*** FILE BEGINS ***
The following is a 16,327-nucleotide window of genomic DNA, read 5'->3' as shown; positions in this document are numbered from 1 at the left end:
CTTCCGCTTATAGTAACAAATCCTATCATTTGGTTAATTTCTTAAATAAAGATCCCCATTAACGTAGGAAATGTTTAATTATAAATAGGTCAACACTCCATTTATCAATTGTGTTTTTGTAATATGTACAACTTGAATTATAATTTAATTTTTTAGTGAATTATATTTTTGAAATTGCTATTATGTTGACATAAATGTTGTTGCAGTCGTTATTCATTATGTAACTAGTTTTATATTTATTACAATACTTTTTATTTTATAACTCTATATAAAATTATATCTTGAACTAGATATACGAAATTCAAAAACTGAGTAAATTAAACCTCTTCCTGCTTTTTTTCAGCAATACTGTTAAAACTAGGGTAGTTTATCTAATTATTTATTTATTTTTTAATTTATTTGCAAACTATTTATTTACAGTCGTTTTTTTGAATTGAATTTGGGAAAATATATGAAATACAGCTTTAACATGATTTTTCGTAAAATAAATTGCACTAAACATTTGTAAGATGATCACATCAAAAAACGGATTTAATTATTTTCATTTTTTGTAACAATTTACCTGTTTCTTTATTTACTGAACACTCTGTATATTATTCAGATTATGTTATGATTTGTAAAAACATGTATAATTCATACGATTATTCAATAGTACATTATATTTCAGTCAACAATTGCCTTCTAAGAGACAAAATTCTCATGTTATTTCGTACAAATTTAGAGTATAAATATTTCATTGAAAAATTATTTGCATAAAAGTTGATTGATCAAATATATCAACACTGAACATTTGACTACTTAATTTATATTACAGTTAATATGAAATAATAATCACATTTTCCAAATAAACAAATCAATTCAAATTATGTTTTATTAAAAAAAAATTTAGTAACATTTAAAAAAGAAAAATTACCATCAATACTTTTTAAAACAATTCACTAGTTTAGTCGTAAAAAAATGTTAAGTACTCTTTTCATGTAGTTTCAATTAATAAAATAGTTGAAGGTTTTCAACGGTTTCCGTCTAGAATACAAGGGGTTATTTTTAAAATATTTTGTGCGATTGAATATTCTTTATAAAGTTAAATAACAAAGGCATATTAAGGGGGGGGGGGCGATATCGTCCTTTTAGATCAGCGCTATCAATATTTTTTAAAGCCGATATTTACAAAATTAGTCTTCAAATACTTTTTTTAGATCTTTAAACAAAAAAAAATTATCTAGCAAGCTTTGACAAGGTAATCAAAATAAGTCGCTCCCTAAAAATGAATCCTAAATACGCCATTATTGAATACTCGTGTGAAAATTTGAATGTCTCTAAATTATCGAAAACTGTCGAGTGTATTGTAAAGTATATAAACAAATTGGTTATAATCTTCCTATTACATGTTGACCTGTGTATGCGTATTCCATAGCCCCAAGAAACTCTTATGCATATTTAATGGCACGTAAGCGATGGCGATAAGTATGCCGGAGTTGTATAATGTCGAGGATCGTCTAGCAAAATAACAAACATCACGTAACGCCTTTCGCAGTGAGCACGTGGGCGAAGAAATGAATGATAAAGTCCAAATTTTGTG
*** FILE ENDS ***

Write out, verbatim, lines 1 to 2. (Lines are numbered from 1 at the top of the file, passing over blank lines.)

The following is a 16,327-nucleotide window of genomic DNA, read 5'->3' as shown; positions in this document are numbered from 1 at the left end:
CTTCCGCTTATAGTAACAAATCCTATCATTTGGTTAATTTCTTAAATAAAGATCCCCATTAACGTAGGAAATGTTTAATTATAAATAGGTCAACACTCCATTTATCAATTGTGTTTTTGTAATATGTACAACTTGAATTATAATTTAATTTTTTAGTGAATTATATTTTTGAAATTGCTATTATGTTGACATAAATGTTGTTGCAGTCGTTATTCATTATGTAACTAGTTTTATATTTATTACAATACTTTTTATTTTATAACTCTATATAAAATTATATCTTGAACTAGATATACGAAATTCAAAAACTGAGTAAATTAAACCTCTTCCTGCTTTTTTTCAGCAATACTGTTAAAACTAGGGTAGTTTATCTAATTATTTATTTATTTTTTAATTTATTTGCAAACTATTTATTTACAGTCGTTTTTTTGAATTGAATTTGGGAAAATATATGAAATACAGCTTTAACATGATTTTTCGTAAAATAAATTGCACTAAACATTTGTAAGATGATCACATCAAAAAACGGATTTAATTATTTTCATTTTTTGTAACAATTTACCTGTTTCTTTATTTACTGAACACTCTGTATATTATTCAGATTATGTTATGATTTGTAAAAACATGTATAATTCATACGATTATTCAATAGTACATTATATTTCAGTCAACAATTGCCTTCTAAGAGACAAAATTCTCATGTTATTTCGTACAAATTTAGAGTATAAATATTTCATTGAAAAATTATTTGCATAAAAGTTGATTGATCAAATATATCAACACTGAACATTTGACTACTTAATTTATATTACAGTTAATATGAAATAATAATCACATTTTCCAAATAAACAAATCAATTCAAATTATGTTTTATTAAAAAAAAATTTAGTAACATTTAAAAAAGAAAAATTACCATCAATACTTTTTAAAACAATTCACTAGTTTAGTCGTAAAAAAATGTTAAGTACTCTTTTCATGTAGTTTCAATTAATAAAATAGTTGAAGGTTTTCAACGGTTTCCGTCTAGAATACAAGGGGTTATTTTTAAAATATTTTGTGCGATTGAATATTCTTTATAAAGTTAAATAACAAAGGCATATTAAGGGGGGGGGGGCGATATCGTCCTTTTAGATCAGCGCTATCAATATTTTTTAAAGCCGATATTTACAAAATTAGTCTTCAAATACTTTTTTTAGATCTTTAAACAAAAAAAAATTATCTAGCAAGCTTTGACAAGGTAATCAAAATAAGTCGCTCCCTAAAAATGAATCCTAAATACGCCATTATTGAATACTCGTGTGAAAATTTGAATGTCTCTAAATTATCGAAAACTGTCGAGTGTATTGTAAAGTATATAAACAAATTGGTTATAATCTTCCTATTACATGTTGACCTGTGTATGCGTATTCCATAGCCCCAAGAAACTCTTATGCATATTTAATGGCACGTAAGCGATGGCGATAAGTATGCCGGAGTTGTATAATGTCGAGGATCGTCTAGCAAAATAACAAACATCACGTAACGCCTTTCGCAGTGAGCACGTGGGCGAAGAAATGAATGATAAAGTCCAAATTTTGTG